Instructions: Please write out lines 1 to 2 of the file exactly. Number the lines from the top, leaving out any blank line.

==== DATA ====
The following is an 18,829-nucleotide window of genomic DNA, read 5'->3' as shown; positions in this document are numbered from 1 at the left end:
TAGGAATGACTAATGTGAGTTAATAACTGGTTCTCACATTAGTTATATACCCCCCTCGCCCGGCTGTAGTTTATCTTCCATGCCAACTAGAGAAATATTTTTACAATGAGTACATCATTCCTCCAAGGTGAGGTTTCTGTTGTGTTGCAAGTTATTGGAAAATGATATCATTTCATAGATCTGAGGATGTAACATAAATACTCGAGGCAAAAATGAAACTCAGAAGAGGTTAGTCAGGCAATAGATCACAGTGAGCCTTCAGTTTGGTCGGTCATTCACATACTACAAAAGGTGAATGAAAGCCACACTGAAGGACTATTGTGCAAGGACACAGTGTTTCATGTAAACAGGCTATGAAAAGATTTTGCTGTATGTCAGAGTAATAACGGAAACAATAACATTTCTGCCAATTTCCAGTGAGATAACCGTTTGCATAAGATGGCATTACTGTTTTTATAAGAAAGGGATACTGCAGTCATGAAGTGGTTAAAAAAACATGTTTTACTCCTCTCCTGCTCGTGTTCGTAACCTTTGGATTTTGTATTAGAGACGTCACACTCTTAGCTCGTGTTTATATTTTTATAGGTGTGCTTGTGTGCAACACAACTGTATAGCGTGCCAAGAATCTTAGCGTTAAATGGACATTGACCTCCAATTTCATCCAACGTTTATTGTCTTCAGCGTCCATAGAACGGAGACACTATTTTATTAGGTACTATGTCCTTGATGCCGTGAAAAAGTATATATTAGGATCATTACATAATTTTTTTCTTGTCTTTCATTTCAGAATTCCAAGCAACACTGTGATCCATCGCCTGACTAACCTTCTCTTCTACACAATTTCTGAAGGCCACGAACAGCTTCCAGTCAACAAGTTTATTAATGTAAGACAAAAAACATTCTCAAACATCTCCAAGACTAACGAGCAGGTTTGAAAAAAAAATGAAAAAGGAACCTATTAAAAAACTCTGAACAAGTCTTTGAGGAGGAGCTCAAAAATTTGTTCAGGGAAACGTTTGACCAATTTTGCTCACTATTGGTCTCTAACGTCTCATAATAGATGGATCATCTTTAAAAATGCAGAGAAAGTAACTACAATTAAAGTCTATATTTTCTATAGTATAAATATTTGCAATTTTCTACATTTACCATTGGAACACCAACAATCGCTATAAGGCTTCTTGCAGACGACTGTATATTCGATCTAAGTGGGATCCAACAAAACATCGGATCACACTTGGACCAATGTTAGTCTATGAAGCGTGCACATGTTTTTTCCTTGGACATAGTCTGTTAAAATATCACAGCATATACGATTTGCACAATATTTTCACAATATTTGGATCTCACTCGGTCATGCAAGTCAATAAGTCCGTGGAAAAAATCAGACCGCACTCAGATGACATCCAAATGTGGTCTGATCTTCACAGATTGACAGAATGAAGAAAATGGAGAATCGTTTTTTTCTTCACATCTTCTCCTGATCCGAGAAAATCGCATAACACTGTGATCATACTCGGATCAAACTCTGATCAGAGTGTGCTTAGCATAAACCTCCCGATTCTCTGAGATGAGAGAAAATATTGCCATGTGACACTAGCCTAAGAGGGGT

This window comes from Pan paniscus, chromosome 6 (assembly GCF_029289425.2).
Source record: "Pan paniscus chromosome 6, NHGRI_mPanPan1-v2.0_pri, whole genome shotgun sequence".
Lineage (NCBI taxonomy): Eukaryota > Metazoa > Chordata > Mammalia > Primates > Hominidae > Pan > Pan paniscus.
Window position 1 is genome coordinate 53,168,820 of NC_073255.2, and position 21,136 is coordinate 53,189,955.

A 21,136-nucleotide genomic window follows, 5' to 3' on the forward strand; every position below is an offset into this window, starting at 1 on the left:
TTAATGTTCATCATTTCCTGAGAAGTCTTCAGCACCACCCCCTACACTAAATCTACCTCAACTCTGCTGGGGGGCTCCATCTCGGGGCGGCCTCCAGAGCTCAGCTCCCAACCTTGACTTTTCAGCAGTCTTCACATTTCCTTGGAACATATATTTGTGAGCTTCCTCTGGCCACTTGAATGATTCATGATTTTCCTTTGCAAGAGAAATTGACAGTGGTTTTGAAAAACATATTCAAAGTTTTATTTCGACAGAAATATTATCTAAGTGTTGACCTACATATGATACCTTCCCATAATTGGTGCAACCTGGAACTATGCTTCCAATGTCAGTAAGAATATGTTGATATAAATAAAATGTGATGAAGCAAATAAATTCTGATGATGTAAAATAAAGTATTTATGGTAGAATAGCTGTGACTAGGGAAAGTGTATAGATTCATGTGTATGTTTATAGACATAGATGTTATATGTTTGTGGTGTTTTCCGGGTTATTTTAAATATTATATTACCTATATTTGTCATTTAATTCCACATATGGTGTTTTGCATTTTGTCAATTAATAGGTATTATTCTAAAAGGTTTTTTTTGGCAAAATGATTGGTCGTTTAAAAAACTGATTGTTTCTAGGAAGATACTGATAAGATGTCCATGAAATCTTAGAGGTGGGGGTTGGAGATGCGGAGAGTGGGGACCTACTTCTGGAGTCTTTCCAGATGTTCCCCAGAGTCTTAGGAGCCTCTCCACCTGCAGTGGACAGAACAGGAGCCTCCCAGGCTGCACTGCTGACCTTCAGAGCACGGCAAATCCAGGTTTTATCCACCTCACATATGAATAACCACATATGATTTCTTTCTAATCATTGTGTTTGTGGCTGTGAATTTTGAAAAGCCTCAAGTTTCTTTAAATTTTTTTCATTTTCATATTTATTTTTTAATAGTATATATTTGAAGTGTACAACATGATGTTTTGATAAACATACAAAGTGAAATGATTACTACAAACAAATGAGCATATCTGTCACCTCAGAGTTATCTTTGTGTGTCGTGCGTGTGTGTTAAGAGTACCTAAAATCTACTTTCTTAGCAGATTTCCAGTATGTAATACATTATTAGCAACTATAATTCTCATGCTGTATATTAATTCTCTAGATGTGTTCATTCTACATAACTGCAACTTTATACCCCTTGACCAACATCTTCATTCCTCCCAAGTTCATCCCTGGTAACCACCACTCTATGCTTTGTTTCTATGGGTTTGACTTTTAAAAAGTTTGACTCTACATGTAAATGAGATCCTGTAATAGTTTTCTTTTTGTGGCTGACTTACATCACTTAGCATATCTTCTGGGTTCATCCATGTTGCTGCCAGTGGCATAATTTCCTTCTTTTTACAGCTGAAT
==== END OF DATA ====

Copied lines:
The following is an 18,829-nucleotide window of genomic DNA, read 5'->3' as shown; positions in this document are numbered from 1 at the left end:
TAGGAATGACTAATGTGAGTTAATAACTGGTTCTCACATTAGTTATATACCCCCCTCGCCCGGCTGTAGTTTATCTTCCATGCCAACTAGAGAAATATTTTTACAATGAGTACATCATTCCTCCAAGGTGAGGTTTCTGTTGTGTTGCAAGTTATTGGAAAATGATATCATTTCATAGATCTGAGGATGTAACATAAATACTCGAGGCAAAAATGAAACTCAGAAGAGGTTAGTCAGGCAATAGATCACAGTGAGCCTTCAGTTTGGTCGGTCATTCACATACTACAAAAGGTGAATGAAAGCCACACTGAAGGACTATTGTGCAAGGACACAGTGTTTCATGTAAACAGGCTATGAAAAGATTTTGCTGTATGTCAGAGTAATAACGGAAACAATAACATTTCTGCCAATTTCCAGTGAGATAACCGTTTGCATAAGATGGCATTACTGTTTTTATAAGAAAGGGATACTGCAGTCATGAAGTGGTTAAAAAAACATGTTTTACTCCTCTCCTGCTCGTGTTCGTAACCTTTGGATTTTGTATTAGAGACGTCACACTCTTAGCTCGTGTTTATATTTTTATAGGTGTGCTTGTGTGCAACACAACTGTATAGCGTGCCAAGAATCTTAGCGTTAAATGGACATTGACCTCCAATTTCATCCAACGTTTATTGTCTTCAGCGTCCATAGAACGGAGACACTATTTTATTAGGTACTATGTCCTTGATGCCGTGAAAAAGTATATATTAGGATCATTACATAATTTTTTTCTTGTCTTTCATTTCAGAATTCCAAGCAACACTGTGATCCATCGCCTGACTAACCTTCTCTTCTACACAATTTCTGAAGGCCACGAACAGCTTCCAGTCAACAAGTTTATTAATGTAAGACAAAAAACATTCTCAAACATCTCCAAGACTAACGAGCAGGTTTGAAAAAAAAATGAAAAAGGAACCTATTAAAAAACTCTGAACAAGTCTTTGAGGAGGAGCTCAAAAATTTGTTCAGGGAAACGTTTGACCAATTTTGCTCACTATTGGTCTCTAACGTCTCATAATAGATGGATCATCTTTAAAAATGCAGAGAAAGTAACTACAATTAAAGTCTATATTTTCTATAGTATAAATATTTGCAATTTTCTACATTTACCATTGGAACACCAACAATCGCTATAAGGCTTCTTGCAGACGACTGTATATTCGATCTAAGTGGGATCCAACAAAACATCGGATCACACTTGGACCAATGTTAGTCTATGAAGCGTGCACATGTTTTTTCCTTGGACATAGTCTGTTAAAATATCACAGCATATACGATTTGCACAATATTTTCACAATATTTGGATCTCACTCGGTCATGCAAGTCAATAAGTCCGTGGAAAAAATCAGACCGCACTCAGATGACATCCAAATGTGGTCTGATCTTCACAGATTGACAGAATGAAGAAAATGGAGAATCGTTTTTTTCTTCACATCTTCTCCTGATCCGAGAAAATCGCATAACACTGTGATCATACTCGGATCAAACTCTGATCAGAGTGTGCTTAGCATAAACCTCCCGATTCTCTGAGATGAGAGAAAATATTGCCATGTGACACTAGCCTAAGAGGGGT